I blame myself for not reading reviews (I prefer not to be biased by them and go in blind) as I didn't know this was a hunger games knock off YA love story about a girl in a dystopian society. I enjoy dystopian stories as it is fun to imagine society very differently but there were problems with how the premise was written out, I found myself frequently asking questions of the author in my head and not getting any information. The story needed more fleshing out as far as the society goes to be more believable.
I blame the author for not editing better. The terminology for weapons is totally wrong and it would have taken a tiny bit of effort to get it right. Every time the protagonist "clicks a bullet in the gun" I cringe, it's so bad. With some better editing this would have been much better. The word generic firearm term "gun" is frequently used where pistol or rifle would have helped the action and painted a picture better. Again I blame the editor not the author.
The book was voiced well, I enjoyed listening to Emma Galvin.
The basic story needed more fleshing out. How could children not be more curious about their parents choosing and initiation? I find the premise hard to follow. I enjoyed the Hunger Games so it's not the genre that I find fault with. Bad bad editing.
This was my first audiobook and it was a good experience.
Her voice and the way she reads the story just brings it to light. She makes me imagine the story as a vivid movie.
I must admit though, I gave the other 2 books a try and I'm struggling. I bought the audiobook for Insurgent but I kinda just finished it because I had started. I really enjoyed this book because it gave the background to the story. I guess it's where the story actually goes is what I don't like. I know most people who intend to read this book will be expecting to read the others, but I don't think this trilogy isn't worth the hype.
The actual storyline in Divergent is very creative, and worth the read. Roth introduces you to a future world in which at the age of 16, children must choose their place in the world based off of their values. These places, or factions as they're called, consist of Abnegation, Dauntless, Erudite, Amity, and Candor. However, some people do not fit in just one category. These people are known as Divergents, and must be eliminated from the system in order for the structure which holds their society together to remain intact. Our main character, Tris, must learn to fit in with the faction she chooses even though she never quite feels that she truly belongs while trying to figure out how to stop another faction from overthrowing the government.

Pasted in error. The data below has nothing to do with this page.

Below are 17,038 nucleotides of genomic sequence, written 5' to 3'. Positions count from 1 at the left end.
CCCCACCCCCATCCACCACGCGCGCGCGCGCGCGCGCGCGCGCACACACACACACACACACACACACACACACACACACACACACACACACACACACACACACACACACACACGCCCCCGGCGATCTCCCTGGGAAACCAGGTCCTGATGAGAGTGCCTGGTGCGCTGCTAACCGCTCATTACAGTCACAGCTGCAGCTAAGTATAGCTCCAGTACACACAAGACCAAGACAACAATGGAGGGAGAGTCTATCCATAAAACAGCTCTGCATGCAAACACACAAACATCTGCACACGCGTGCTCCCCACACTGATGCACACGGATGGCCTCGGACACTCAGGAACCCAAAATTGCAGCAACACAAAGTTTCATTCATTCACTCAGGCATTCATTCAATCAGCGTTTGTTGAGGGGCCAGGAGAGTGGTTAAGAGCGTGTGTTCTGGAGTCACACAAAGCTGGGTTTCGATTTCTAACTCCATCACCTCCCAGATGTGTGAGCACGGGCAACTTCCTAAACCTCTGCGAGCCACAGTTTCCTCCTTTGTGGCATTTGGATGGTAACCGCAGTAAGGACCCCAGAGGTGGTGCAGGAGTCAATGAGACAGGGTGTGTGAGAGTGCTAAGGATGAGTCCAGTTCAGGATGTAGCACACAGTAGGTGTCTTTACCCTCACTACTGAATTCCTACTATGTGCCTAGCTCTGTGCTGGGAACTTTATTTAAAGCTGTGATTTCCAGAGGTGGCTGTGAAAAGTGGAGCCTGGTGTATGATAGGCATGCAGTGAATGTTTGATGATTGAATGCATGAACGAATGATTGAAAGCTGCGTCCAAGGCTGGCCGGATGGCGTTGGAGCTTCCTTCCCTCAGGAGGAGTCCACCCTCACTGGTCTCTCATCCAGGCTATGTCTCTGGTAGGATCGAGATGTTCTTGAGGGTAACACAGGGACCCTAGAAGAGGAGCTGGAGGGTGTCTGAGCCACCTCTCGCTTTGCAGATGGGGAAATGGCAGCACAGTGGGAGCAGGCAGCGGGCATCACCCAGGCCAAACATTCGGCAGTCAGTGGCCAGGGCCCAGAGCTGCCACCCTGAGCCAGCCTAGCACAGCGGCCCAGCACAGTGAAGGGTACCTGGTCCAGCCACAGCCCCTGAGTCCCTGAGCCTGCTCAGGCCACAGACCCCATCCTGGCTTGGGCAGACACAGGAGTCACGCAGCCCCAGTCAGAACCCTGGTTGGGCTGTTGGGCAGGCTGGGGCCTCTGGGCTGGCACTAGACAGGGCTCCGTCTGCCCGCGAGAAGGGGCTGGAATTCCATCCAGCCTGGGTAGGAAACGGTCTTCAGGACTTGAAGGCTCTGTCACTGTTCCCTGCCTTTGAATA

The narration was my main problem with the story. It was difficult to remain in touch with the story with Galvin's reading of it for the majority of the time. During the beginning, I found her pronunciation and elongation of words to be both annoying and distracting. However as the book went on, I noticed it less and less. Some parts, such as when two characters are conversing are quite well done, especially towards the end. Overall, the narration was decent even if a bit distracting at the beginning.
I wasn't particularly moved by anything specific in this book other than the overall idea of having to choose a place in the world at such a young age. It seems like something very realistic that many young readers can relate to. I do quite enjoy the way that Roth fleshes out her background characters, but think that it's still lacking in that something that makes a book truly great. However, I would definitely recommend this book to young readers out there.
It is a fast paced, very exciting and fun listen :-)
The Fear Landscape
No. 1st one and I liked it.
How many fears do you have?
Yes. Harkens back to all things I loved about hunger games.
Hunger games. Duh.
Look all the best voice actors do the same thing. They create a world with distinct voices for each of the characters.
Spoiler******when the mom died.
Nope just if your going to buy this one you knight as we'll buy all three now.
For all the hype, I expected more. I understand why young folks are so captivated by these books, its because they are written for elementary students. I have read better much better. The book was not bad just not worth all the hype. In short very predictable.
The best word for this book is forced. It's well written but style if only part of a book. It is not internally consistent and the societies are too unbelievable and the populations described in the acceptance trials are not consistent with the overall population numbers of each clan. I liked the book enough to finish it but I'm not wasting my money buying the next in the series.
I didn't look at the print version but the audio is very convenient.
The author's explanations of what was going on inside the thoughts of the main characters.
Gallup Strengths: INPUT ~ LEARNER ~ ACHIEVER ~ RESPONSIBILITY ~ DISCIPLINE
Descriptive details help to visually imagine the scenery.
Mother being shot.
An unexpected villain.
It made me think of how judgmental society has become and how it is perceived or can be perceived.
I listened to this story on a drive from SF to LA during the holidays. Right off the bat I knew it wasn't going to be a literary masterpiece and once I just accepted the fact that this is a teen book, I really enjoyed the story line! Yeah, all of the butterflies and googley eyes that were described as the love story made me roll my eyes, but overall it was an interesting and mindless listen.
I will say I did not enjoy the voice of the narrator. I guess she embodied what the character sounded like but man did she sound naive!